As the automakers tell us every week, they are fast moving towards building battery-powered electric vehicles, even when big potholes loom on the horizon. In this race to get a hold of Tesla, the traditional car brands still need to make real profits from the sale of conventional internal combustion cars before they can feed off the government subsidy for BEVs.
This conundrum will still result in continued expansion and development funding for ICE products. After all, more than 95% of all new car sales remain conventionally powered.
GM’s first brand is currently standing over this powertrain fence with powerful engines, as it touts its debut of the all-new Celestiq EV sedan. The Celestiq will debut in 2023 and Cadillac hopes the brand will return the “standard of the world” title it once held. For over $250 large, damn better than expectations.
Currently, no pun intended, Cadillac uses turbocharged four-cylinder engines in its sedans and crossovers, such as our XT5 copy, naturally aspirated V6 engines (310 horsepower in our XT5 Sport example) plus twin-turbo V6 power for its ambitious CT4 V Blackwing Saloon. Cadillac continues to offer diesel power in the Escalade, as well as the powerful 6.2-liter V8 borrowed from Chevy and GMC. This engine can be recharged for 668 horsepower in the new CT5-V Blackwing sedan, or 682 horsepower in the new Escalade-V. There may be batteries in the pipeline, but consumers still crave high power on gasoline.
The mid-sized XT5 is competing for a slice of the luxury crossover market against BMW’s X5, the new Genesis GV80, Lexus’ RX, Lincoln’s Nautilus, Mercedes’ GLE and even Jeep’s Grand Cherokee. In a world of limited computer chips, with more than four million units lost from domestic production so far by 2022, Cadillac’s crossover/SUV range is 18% lower than last year’s sales level.
The XT5 comes to the plate with a handsome exterior and a well-finished interior design. The cabin is quiet, comfortable and spacious with excellent rear seating, as well as a rear cargo area with fold-down seats (with rear release controls), cargo securing panels, plus plenty of room for above-average bags for extended travel. The XT5’s dashboard features a screen integrated into the panel – rather than being glued on afterwards – while the fit and finish reaffirm the luxury expected in this segment.
While the 237-hp turbo-four delivers base power for front-wheel drive versions, the 3.6-liter V6 delivers more mid-range grunt. With AWD and selectable traction modes, the XT5 has an EPA rating of 19/25 mpg versus front-wheel drive models with 22/29 mpg. A 9-speed automatic is standard on every XT5.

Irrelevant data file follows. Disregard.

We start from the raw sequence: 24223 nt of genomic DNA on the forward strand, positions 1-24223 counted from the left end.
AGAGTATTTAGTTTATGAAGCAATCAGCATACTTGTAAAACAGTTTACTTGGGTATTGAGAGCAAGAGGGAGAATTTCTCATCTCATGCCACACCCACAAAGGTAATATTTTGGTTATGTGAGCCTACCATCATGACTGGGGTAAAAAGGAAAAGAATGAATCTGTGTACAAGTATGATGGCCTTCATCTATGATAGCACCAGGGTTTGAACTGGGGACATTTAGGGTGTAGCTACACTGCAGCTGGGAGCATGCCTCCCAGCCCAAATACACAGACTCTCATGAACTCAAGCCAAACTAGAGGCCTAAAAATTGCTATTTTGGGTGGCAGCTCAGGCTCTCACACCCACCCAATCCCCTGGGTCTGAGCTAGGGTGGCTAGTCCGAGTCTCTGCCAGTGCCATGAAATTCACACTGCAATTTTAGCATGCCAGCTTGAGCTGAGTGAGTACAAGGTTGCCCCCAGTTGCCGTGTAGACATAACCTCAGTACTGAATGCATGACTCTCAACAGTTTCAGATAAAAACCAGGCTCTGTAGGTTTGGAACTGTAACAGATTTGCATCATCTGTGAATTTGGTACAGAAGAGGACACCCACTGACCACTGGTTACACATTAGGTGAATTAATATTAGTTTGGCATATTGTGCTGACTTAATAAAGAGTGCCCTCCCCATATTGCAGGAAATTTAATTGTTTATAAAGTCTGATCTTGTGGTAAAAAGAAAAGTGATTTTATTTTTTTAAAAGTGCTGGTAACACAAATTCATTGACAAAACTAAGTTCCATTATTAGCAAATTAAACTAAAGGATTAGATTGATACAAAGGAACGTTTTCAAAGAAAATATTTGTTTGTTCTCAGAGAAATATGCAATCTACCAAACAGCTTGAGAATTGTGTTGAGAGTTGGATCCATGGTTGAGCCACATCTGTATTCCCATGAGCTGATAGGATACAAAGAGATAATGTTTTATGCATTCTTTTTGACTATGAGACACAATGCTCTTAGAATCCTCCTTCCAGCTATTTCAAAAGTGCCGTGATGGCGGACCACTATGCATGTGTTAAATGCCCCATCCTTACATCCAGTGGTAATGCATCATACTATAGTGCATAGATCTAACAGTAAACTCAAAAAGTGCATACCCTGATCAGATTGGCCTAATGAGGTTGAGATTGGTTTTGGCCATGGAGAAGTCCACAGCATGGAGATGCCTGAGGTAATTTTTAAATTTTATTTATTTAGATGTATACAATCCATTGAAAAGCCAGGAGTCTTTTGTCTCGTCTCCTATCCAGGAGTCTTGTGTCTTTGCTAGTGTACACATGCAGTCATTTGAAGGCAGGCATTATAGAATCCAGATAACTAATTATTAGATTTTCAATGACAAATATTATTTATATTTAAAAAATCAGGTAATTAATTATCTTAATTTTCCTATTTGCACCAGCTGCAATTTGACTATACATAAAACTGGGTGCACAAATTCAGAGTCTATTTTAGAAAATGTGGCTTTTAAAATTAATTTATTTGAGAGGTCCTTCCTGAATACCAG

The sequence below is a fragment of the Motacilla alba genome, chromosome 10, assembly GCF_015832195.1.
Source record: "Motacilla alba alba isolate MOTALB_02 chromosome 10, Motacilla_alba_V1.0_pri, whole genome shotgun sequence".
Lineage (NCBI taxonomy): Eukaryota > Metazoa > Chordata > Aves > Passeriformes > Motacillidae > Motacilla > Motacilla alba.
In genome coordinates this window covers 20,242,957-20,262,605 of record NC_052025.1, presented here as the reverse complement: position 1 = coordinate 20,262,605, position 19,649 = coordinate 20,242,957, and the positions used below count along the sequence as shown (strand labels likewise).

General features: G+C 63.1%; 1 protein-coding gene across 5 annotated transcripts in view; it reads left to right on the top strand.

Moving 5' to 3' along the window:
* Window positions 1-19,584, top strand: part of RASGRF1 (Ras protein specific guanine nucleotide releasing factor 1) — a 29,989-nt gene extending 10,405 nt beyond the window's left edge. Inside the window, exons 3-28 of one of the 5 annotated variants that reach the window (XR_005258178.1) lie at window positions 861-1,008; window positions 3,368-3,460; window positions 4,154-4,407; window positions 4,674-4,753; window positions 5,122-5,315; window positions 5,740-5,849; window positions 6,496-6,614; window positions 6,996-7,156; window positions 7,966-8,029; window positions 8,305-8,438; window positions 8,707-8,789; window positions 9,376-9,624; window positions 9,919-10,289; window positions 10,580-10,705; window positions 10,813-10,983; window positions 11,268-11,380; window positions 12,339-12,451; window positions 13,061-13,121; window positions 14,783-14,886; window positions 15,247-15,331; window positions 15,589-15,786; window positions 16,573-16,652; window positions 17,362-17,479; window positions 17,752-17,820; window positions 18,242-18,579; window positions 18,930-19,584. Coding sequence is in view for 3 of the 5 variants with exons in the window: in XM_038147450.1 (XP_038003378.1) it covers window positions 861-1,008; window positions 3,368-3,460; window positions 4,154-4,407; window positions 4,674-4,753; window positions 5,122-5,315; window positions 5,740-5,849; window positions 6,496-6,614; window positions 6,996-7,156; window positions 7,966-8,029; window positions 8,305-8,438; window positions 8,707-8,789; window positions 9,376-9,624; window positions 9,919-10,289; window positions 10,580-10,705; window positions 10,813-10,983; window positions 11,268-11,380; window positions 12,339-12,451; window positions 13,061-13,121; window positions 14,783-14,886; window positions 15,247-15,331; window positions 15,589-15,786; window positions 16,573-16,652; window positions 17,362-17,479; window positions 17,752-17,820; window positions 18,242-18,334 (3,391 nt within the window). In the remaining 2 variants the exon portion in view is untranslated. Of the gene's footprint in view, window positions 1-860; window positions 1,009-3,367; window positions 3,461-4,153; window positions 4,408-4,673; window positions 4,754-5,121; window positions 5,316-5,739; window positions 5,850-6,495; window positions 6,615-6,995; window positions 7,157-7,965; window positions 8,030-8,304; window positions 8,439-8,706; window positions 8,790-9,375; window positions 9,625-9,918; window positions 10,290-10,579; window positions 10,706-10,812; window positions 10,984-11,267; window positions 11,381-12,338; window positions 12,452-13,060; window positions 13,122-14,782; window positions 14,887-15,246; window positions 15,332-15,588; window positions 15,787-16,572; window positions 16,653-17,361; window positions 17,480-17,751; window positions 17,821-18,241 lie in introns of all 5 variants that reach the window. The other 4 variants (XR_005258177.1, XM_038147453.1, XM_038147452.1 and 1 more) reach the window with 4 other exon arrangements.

Cadillac has consistently pursued chassis dynamics that reward avid drivers, as well as steering drivers who are more concerned with smooth transportation from point A to point B. The XT5 has the perfect balance of responsive agility and a plush ride, taking the usual turbulence on the rural roads. swallow roads in Maine with confidence. The steering feels light and could give a hint of more feedback, but the vast majority of buyers in this class will never squeak the tires enough to find the available traction limits.
During his visit, the XT5 had to tow a lawnmower, run the stock from the big store and go to the landfill. The sliding loading gate is clever and pops out, but the large luggage screen got in the way every time I was transporting something. How about dumping these well-intentioned nuisance carmakers and installing a rear cargo screen in the tailgate? Manual or electric, it doesn’t matter, but a hue similar to what’s used in the rear passenger doors would never become a device that would get in the way of its intended task: carrying gear.
Top Sport gear includes the usual goodies: oversized sunroof, LED lighting all around, adaptive suspension, Bose 14-speaker stereo, Wi-Fi, remote start, wireless charging, heads-up display, HD surround-view camera and Cadillacs safety (vibrating) seat. Take it to the next level with semi-aniline leather and suede seats, 20-inch wheels and a plethora of black trim and additional electronic driver aids. Prices start at $45,290 for base front-wheel drive XT5s, going up to $58,490 for AWD Sports and $70,000 for our Stellar Black copy.
Compact and medium crossovers are where the market is “hot” at the moment. Cadillac is making the product work hard to restore the panache of this famous brand, but consumers craving (affordable) Cadillac electric crossovers will have to wait another two years.
Tim Plouff has been assessing cars for over 20 years.
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